A priceless find on Oct 13 on a cold and rainy day: you just never know what you’ll find when you go to the Vanderhoof dump.
I parted with some scrap wire etcetera and while I was there the truck that empties the cardboard bins working there was making a lot of noise, as I tossed my scrap onto the pile. The truck left and I turned just as a sound of a kitten mewed.
I hesitated. “Naw, I’m hearing things,” I determined. I even called, “Kitty, kitty?” Nothing. Whew, relieved I was, and then I heard it again. “Oh, there is a kitten of some sort in that big pile.”
So I looked but it was quiet again, and this time when it mewed I was able to hone it on where approximately it was coming from and there it was cold and wet in an open four-litre paint can, barely I could see it, so tiny it was.
I went back to my van, and took a photo, got a bucket I use as my trash can, put a wad of paper towel in it, put some gloves on (I keep all this just in case there is a need) and went back to pick up the kitten. Now what? The operator at the dump didn’t want it, no sir, and I thought there would be some sort of access or helpful guidance in place for such occurrences.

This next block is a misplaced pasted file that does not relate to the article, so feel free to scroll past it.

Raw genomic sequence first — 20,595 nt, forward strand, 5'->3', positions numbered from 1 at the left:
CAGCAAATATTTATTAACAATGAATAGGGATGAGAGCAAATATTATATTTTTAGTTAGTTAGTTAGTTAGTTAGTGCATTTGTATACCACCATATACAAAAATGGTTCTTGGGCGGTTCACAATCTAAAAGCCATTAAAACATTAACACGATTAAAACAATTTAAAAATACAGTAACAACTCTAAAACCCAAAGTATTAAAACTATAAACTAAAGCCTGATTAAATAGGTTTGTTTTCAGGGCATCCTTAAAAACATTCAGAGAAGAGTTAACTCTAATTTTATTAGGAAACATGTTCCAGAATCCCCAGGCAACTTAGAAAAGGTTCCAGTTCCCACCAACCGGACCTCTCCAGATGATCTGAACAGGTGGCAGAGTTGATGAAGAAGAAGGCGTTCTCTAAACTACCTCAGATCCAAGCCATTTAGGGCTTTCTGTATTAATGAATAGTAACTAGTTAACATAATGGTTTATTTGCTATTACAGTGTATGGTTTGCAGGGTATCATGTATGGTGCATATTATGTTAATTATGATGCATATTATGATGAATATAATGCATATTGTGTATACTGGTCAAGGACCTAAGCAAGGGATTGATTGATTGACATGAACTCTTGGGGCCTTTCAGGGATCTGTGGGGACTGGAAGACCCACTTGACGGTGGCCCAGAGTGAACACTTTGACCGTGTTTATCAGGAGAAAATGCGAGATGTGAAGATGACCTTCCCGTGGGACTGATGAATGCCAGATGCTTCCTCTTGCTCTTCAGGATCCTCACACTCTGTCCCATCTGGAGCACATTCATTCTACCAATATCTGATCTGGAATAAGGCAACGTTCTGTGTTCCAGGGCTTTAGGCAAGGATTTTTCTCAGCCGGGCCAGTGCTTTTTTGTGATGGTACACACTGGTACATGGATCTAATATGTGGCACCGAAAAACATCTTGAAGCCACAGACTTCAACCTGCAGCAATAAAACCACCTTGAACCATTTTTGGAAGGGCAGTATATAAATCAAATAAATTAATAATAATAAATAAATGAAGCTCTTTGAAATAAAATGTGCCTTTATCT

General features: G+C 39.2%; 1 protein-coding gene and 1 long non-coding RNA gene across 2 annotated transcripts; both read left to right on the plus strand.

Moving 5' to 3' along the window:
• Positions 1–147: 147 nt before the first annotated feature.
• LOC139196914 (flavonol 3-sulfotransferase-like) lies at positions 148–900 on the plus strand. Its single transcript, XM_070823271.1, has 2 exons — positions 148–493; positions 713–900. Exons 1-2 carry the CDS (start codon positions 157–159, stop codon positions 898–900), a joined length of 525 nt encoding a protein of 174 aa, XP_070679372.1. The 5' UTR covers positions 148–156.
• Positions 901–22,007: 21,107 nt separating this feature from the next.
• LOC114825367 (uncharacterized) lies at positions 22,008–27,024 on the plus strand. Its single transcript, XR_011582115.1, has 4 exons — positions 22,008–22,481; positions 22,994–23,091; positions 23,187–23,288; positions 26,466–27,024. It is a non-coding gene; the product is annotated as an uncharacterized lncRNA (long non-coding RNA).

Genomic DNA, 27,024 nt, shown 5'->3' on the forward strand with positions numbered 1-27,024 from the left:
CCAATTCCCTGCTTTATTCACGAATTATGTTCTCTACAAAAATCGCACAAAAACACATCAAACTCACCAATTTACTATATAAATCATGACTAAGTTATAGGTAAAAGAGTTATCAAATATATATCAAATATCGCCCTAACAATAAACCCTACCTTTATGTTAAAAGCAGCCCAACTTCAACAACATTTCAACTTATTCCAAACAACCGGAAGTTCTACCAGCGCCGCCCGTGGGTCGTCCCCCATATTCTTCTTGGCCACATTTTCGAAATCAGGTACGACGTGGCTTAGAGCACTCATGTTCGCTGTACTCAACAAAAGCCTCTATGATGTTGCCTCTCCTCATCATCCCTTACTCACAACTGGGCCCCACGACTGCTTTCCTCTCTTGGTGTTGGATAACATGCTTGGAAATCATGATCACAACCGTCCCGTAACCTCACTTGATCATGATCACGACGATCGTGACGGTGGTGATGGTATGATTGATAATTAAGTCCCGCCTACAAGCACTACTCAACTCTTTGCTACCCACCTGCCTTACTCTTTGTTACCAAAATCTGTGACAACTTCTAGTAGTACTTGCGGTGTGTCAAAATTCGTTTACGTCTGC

Then I asked another young lady if she would be interested. A lot of sweet hesitation happened and she (wisely) and politely turned me down; after all, they just got a new puppy. Another gentleman quietly turned me down as he had allergies, another employee there operating a Bobcat also declined my offer.
Now I am starting to worry, and so I thought, “Well, poor thing is quiet in the bucket, probably going to need to eat, hmmm, now I don’t know anything about cats or kittens, other people own them, I don’t, and now it is my responsibility because I picked it up.”
So I went to the local Vanderhoof Veterinary Clinic. It was a lucky day for both of us, that kitten and I. I explained my dilemma and one of the gals picked the kitten up out of the bucket before I even finished my story, and passed it on over to her co-worker where it snuggled ever so close to her and her comment was, “Oh, how cold his tiny little feet were.”
These wonderful people took this kitten from me and my worries were over and before I left, they were taking it for a de-bugging of sorts.
Now I am not sure where this kitten’s story began or where it will end. But I must say for you who dropped this little guy off in this manner: Shame, not cool, but you know that already.
For the gals at the clinic: absolutely major thanks, totally awesome and again, thanks for helping me but more for that little orphan, whatever its destiny.